Explore the Anomalies card (Beta)

This feature is in Beta
Features in Beta phase might not be available in your network. Watch the release notes for when this feature becomes generally available.

You can review anomalies of underperforming or overperforming metrics on the Anomalies card.

About anomalies

Anomalies are unexpected changes in metric performance. Since they defy expectations, they might be worth investigating further. You can use the Anomalies card to filter and explore these events.

Understand impact levels

Anomalies are categorized into high, medium, and low impact levels. Think of impact levels as weighted categories. Each category (high, medium, and low) considers the amount of change and the percentage of traffic impacted. 

If the change and traffic meet the highest threshold, the anomaly is labeled "High impact." If there is only a minor change to a small amount of traffic, the anomaly is labeled "Low impact." 

Check supported metrics

On the card, you can review anomalies for the following metrics:

  • Impressions
  • Clicks
  • eCPM
  • Estimated revenue
  • Matched requests
  • Ad requests
  • Ad Exchange eCPM
  • Ad Exchange clicks
  • Ad Exchange estimated revenue
  • Ad Exchange impressions
  • Unfilled Impressions
  • Programmatic unfilled impressions*
  • Programmatic queries*
  • Programmatic match queries*
  • Programmatic match rate
  • Yield group eCPM
  • Yield group estimated revenue
  • Yield group impressions
  • Yield group mediation passbacks

Note: Metrics marked with an asterisk (*) are unique to the Anomalies card and not available separately in Ad Manager reporting.

Use the Anomalies card

  1. Sign in to Google Ad Manager.
  2. On the Overview Home dashboard, navigate to the "Anomalies" card.(Help me add a data card)
    Homepage dashboard overview showing the Anomalies card
  3. Next to "Filter by," select High impact level only, Negative impact only or both.
  4. To review specific metrics, click All metrics Expand and make your selections.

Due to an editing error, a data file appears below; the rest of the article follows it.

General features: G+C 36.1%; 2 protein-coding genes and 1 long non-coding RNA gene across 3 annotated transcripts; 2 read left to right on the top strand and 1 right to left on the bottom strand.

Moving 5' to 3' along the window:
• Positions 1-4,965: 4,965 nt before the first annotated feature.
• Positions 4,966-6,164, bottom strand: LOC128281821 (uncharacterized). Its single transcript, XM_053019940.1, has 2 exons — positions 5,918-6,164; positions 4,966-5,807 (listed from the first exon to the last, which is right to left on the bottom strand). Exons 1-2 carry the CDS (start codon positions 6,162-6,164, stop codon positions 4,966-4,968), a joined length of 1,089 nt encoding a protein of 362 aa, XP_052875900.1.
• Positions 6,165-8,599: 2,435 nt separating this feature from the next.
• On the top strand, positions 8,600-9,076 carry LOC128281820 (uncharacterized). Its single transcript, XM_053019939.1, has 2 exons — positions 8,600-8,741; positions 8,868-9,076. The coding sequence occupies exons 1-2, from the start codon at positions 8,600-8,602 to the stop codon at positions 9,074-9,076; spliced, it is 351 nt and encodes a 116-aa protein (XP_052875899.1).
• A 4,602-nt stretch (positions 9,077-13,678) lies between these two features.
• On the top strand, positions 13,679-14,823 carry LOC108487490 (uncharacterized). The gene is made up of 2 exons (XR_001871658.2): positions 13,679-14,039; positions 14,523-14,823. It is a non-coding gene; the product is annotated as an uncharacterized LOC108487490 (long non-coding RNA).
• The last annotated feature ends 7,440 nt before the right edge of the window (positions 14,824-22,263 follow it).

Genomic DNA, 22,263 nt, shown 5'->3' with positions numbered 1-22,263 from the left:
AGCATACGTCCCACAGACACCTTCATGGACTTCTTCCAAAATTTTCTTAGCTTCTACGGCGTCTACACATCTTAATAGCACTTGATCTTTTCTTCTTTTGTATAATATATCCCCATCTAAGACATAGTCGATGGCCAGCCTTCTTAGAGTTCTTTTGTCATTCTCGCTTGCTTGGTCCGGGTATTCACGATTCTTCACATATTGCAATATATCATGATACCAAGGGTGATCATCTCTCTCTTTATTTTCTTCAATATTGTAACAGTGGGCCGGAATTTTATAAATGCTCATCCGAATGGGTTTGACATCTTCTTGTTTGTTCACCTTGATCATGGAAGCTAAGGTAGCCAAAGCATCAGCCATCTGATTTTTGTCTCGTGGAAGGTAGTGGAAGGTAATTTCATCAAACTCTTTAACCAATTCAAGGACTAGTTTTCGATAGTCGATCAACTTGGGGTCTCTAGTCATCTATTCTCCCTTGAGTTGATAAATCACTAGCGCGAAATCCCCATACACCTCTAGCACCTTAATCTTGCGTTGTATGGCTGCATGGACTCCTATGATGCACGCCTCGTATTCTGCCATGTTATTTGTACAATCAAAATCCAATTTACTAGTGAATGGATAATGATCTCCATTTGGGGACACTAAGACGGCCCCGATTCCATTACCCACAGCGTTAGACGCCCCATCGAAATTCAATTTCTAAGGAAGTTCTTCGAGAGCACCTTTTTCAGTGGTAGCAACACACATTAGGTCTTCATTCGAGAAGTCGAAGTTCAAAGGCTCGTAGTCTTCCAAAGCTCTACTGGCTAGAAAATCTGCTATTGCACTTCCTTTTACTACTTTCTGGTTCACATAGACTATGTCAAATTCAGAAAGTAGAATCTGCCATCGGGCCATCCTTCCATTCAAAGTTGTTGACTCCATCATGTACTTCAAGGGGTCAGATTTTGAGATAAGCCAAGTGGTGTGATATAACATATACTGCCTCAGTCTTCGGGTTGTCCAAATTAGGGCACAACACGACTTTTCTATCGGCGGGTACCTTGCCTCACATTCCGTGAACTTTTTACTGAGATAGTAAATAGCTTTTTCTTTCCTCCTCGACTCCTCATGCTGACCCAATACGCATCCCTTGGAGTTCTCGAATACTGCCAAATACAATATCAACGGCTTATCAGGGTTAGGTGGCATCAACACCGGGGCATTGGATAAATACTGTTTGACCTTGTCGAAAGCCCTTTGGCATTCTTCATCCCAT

5. Review the card's data:
    Detected anomaly Date Metric Deviation Impact level
    A description of the anomaly The date the anomaly occurred

    The metric affected by the anomaly 

    View supported metrics

    The difference between actual and expected performance, based on historical data

    A rating of low, medium, or high based on how anomalous (how far from bounds) the point is, and how large the impacted segment is (the dimensional slice based on weekly impressions)

    A higher level indicates greater severity.

  6. To review more details for a specific anomaly, click View details.
  7. In the detail view, make your selections:
    • To review metrics, next to "Filter by," select All metrics or Affected metrics only.
      Metrics that show "Within expected range" recorded no anomalies for the given time period. 
    • To view child anomalies, under "Anomaly hierarchy breakdown," click Expand Expand.
    • To change the date range of the time series chart, next to "Full range," click the dropdown Expand and select a range.
      Tip: Hover over the chart for details on a specific date.
    • To run a report, click View in Reporting.
    • To return to the Overview Home dashboard, click Close Dismiss or Cancel

FAQ

Causes, impact levels, and expected values

What causes an anomaly?

Many factors can cause an anomaly. Here are a few examples: 

  • Global events such as holidays can have a significant impact.
  • Market factors may shift the end user behavior on a site, causing an anomaly. 
  • Changes made by the publisher may cause a deviation from expected values. 

Not all of these changes are visible to Google. As a result, any attribution of an anomaly to a specific action or event isn’t available.  

What’s the difference between impact levels?

Impact is a product of how extreme the anomaly is and how significant the dimensional slice is to the network as a whole. 

A very large anomaly on a very small section of the network’s traffic will have low impact. Similarly, a small anomaly on a large segment of traffic will also have low impact. However, if the anomaly is sizable and the segment of traffic is sizable, the impact will be large.